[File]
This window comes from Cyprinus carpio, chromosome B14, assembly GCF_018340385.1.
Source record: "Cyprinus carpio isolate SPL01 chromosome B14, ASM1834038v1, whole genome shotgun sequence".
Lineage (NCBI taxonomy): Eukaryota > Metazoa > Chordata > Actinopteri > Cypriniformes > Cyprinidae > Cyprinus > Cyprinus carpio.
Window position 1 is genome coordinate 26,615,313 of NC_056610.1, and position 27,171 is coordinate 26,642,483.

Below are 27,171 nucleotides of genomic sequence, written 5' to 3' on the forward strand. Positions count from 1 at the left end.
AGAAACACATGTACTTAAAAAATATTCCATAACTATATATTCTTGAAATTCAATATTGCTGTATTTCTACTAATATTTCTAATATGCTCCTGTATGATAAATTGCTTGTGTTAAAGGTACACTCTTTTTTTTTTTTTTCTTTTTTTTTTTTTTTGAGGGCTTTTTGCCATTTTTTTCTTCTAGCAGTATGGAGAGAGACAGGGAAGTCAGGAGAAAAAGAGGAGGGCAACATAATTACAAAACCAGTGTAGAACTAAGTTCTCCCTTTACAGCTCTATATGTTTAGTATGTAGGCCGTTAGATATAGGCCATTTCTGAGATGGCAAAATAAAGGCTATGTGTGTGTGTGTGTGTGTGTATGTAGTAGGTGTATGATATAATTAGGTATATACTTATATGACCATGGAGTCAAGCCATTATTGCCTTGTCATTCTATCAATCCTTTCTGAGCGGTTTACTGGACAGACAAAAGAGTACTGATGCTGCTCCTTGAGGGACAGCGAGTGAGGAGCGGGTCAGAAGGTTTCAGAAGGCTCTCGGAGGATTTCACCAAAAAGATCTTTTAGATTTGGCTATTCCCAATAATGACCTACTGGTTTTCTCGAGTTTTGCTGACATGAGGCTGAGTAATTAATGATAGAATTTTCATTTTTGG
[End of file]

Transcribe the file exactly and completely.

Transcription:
This window comes from Cyprinus carpio, chromosome B14, assembly GCF_018340385.1.
Source record: "Cyprinus carpio isolate SPL01 chromosome B14, ASM1834038v1, whole genome shotgun sequence".
Lineage (NCBI taxonomy): Eukaryota > Metazoa > Chordata > Actinopteri > Cypriniformes > Cyprinidae > Cyprinus > Cyprinus carpio.
Window position 1 is genome coordinate 26,615,313 of NC_056610.1, and position 27,171 is coordinate 26,642,483.

Below are 27,171 nucleotides of genomic sequence, written 5' to 3' on the forward strand. Positions count from 1 at the left end.
AGAAACACATGTACTTAAAAAATATTCCATAACTATATATTCTTGAAATTCAATATTGCTGTATTTCTACTAATATTTCTAATATGCTCCTGTATGATAAATTGCTTGTGTTAAAGGTACACTCTTTTTTTTTTTTTTCTTTTTTTTTTTTTTTGAGGGCTTTTTGCCATTTTTTTCTTCTAGCAGTATGGAGAGAGACAGGGAAGTCAGGAGAAAAAGAGGAGGGCAACATAATTACAAAACCAGTGTAGAACTAAGTTCTCCCTTTACAGCTCTATATGTTTAGTATGTAGGCCGTTAGATATAGGCCATTTCTGAGATGGCAAAATAAAGGCTATGTGTGTGTGTGTGTGTGTGTATGTAGTAGGTGTATGATATAATTAGGTATATACTTATATGACCATGGAGTCAAGCCATTATTGCCTTGTCATTCTATCAATCCTTTCTGAGCGGTTTACTGGACAGACAAAAGAGTACTGATGCTGCTCCTTGAGGGACAGCGAGTGAGGAGCGGGTCAGAAGGTTTCAGAAGGCTCTCGGAGGATTTCACCAAAAAGATCTTTTAGATTTGGCTATTCCCAATAATGACCTACTGGTTTTCTCGAGTTTTGCTGACATGAGGCTGAGTAATTAATGATAGAATTTTCATTTTTGG